When I say “temporary,” I mean it’s really temporary. It lasts for maybe two seconds before wearing off, and it felt most impactful whenever I used it defensively to shield my team from a D.Va bomb, or when my tank needed just a little push to start a big attack on the enemy team.

Her healing numbers are… okay. It doesn’t seem like Kiriko’s going to be the designated main healer of any team, and she’s definitely more geared towards doing damage and disrupting the enemy team with well-timed talisman throws. Her Ult — which is also an awesome visual spectacle — increases the movement speed of her teammates and also reduces their cooldown times, making it a great opener for a big offensive push.

With all that in mind, it looks like Kiriko is meant to be more of a buffer/enabler for the team, rather than an all-out healer, kinda similar to what Brigitte brought to the table when she first released.

Overall, I’m a fan of Kiriko’s unique kit, and you can absolutely count on her being picked first in most, if not all, of your Overwatch 2 matches once the game drops.

All of this is to say, I really like the three new heroes we’re getting in Overwatch 2 at launch. There’s something for everyone here: Sojourn for the new players looking to get acquainted with the game, Junker Queen for tank players and DPS enthusiasts, and Kiriko for the support players who have been dying for something new.

Not to mention the fact that Overwatch’s art and sound direction continues to be top notch here. All three new heroes are just striking in design; just like the rest of the Overwatch cast, you can take one look at any of these three and immediately know what game they’re from.

Whether it’s Junker Queen’s Mad Max-esque junkyard aesthetic, or Kiriko’s beautiful fusion between her traditional Japanese garb and modern sensibilities, Blizzard’s knocked it out of the park yet again when it comes to the overall look and feel of the game.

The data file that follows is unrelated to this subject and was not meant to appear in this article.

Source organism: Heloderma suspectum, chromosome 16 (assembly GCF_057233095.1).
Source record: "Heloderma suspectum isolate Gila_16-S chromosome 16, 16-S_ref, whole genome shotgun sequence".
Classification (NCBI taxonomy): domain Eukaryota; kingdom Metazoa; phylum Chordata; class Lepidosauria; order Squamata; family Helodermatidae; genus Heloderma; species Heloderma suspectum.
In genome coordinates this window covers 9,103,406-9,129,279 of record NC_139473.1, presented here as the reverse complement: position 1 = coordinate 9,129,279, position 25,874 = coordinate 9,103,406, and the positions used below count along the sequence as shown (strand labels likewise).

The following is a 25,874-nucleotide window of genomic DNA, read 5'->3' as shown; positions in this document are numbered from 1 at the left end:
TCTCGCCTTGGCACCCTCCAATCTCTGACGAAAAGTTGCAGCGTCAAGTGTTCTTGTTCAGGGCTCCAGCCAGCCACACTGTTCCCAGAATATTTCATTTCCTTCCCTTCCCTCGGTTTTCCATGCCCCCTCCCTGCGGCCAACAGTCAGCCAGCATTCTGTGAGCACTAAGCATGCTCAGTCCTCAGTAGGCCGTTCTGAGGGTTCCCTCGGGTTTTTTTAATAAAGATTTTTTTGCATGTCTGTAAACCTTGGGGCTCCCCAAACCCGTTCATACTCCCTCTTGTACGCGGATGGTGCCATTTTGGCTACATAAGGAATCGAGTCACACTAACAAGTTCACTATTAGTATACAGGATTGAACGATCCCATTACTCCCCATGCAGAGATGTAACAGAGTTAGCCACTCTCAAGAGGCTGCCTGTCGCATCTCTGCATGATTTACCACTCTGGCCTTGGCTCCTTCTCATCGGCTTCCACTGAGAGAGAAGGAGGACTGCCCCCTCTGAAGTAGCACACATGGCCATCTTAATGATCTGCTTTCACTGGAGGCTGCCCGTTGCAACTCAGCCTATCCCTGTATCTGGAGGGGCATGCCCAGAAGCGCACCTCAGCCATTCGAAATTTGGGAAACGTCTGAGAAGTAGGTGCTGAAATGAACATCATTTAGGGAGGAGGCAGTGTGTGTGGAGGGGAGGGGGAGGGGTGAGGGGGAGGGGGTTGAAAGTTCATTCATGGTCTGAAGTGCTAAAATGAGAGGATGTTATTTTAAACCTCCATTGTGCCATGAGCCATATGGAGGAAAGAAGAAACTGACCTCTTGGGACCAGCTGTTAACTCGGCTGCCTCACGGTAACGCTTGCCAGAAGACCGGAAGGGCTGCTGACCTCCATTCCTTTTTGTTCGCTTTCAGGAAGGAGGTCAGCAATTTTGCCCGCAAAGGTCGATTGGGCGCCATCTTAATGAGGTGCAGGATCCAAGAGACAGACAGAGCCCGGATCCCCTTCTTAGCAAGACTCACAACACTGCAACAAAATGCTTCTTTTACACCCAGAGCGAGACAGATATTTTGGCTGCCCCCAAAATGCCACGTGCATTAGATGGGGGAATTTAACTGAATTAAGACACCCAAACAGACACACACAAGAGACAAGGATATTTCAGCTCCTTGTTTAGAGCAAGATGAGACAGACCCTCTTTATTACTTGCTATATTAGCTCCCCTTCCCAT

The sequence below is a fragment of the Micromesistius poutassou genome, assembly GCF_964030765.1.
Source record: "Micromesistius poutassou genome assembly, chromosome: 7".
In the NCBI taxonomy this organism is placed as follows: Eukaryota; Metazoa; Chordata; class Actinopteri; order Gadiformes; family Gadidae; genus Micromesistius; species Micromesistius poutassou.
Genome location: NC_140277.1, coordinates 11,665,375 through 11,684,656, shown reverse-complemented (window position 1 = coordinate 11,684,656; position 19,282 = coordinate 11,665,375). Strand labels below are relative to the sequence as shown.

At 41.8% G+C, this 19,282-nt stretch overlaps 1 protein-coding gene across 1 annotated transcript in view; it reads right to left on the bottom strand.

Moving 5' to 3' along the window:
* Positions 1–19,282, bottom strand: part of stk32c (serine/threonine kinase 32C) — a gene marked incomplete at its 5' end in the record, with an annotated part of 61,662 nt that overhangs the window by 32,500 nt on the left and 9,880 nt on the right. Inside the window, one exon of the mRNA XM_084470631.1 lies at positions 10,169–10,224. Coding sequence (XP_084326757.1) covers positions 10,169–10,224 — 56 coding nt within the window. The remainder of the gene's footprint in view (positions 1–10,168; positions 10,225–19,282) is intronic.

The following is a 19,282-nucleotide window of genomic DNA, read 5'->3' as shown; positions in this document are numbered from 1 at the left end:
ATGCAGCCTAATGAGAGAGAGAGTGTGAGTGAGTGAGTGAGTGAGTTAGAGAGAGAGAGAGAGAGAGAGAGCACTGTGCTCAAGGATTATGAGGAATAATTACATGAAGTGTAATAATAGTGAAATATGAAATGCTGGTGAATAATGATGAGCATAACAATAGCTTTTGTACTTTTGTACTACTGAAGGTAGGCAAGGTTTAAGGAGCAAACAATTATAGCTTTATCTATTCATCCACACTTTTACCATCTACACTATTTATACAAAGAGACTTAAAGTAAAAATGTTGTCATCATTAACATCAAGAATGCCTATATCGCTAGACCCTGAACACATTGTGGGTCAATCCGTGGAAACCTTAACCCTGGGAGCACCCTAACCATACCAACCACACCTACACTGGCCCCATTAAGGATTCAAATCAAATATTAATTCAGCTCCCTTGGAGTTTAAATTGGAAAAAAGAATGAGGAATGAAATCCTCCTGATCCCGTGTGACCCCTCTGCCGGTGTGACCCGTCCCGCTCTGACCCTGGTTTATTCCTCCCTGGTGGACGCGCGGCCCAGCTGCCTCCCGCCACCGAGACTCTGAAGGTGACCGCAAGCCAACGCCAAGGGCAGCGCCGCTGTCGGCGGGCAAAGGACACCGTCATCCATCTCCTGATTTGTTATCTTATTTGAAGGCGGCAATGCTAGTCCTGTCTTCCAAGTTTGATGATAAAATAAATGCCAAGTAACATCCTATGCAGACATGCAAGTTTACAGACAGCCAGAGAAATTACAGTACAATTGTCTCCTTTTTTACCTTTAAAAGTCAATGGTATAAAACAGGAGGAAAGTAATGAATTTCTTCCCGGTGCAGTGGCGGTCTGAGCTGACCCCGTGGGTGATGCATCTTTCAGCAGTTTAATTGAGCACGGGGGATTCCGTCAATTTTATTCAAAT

the final overwatch 2 preview – let the kitsune guide you!

Image Source: Blizzard

That being said, we can’t ignore the elephant in the room… or elephants. While I’m still not a fan of Overwatch’s insistence on being a more DPS-centric competitive game, those concerns seem to pale in comparison to the other controversies that have arisen from Blizzard’s decision to go for the free-to-play route.

The Overwatch 2 Battle Pass system hasn’t felt overly oppressive in the past two weeks I’ve played it, but I should mention that Blizzard unlocked the premium Battle Pass track for all members of the press who played during the review period. This means that I got Kiriko right when I started the game, as will all legacy players who already own the first Overwatch.

However, if you’re completely new to the game, you’ll only get Kiriko by progressing through the Battle Pass to level 55. And let me tell you, getting to level 55 is a grind. For context, I’ve been playing for about two hours each day for the past two weeks and I’m only in the 20s.

For a game that’s all about picking and counter-picking in the middle of a match, being locked out of certain heroes feels very bad. It’s clear that Blizzard wants its player base to commit more time to the game so that they don’t miss out on all the goodies, but locking heroes behind the Battle Pass still seems like a decision that could hurt the competitive spirit here, in my view.

Aside from that, though, I’ve found the Battle Pass progression to be relatively smooth, and I do like that lootboxes have been abolished to make way for rewards that you earn just through playing.

I’ll have more thoughts on the overall feel of the Battle Pass in my full review coming next week, once I’ve had more time to properly determine just how much time F2P players will need to commit to unlock a new character.

Despite my trepidation with the new free-to-play nature of Overwatch 2, I’d be lying if I said I haven’t thoroughly enjoyed my time with the game so far. My playtime has mostly been in Quick Play and Custom Games, but I’ll have more thoughts to share in my final review once I’ve had a chance to check out some of the other modes.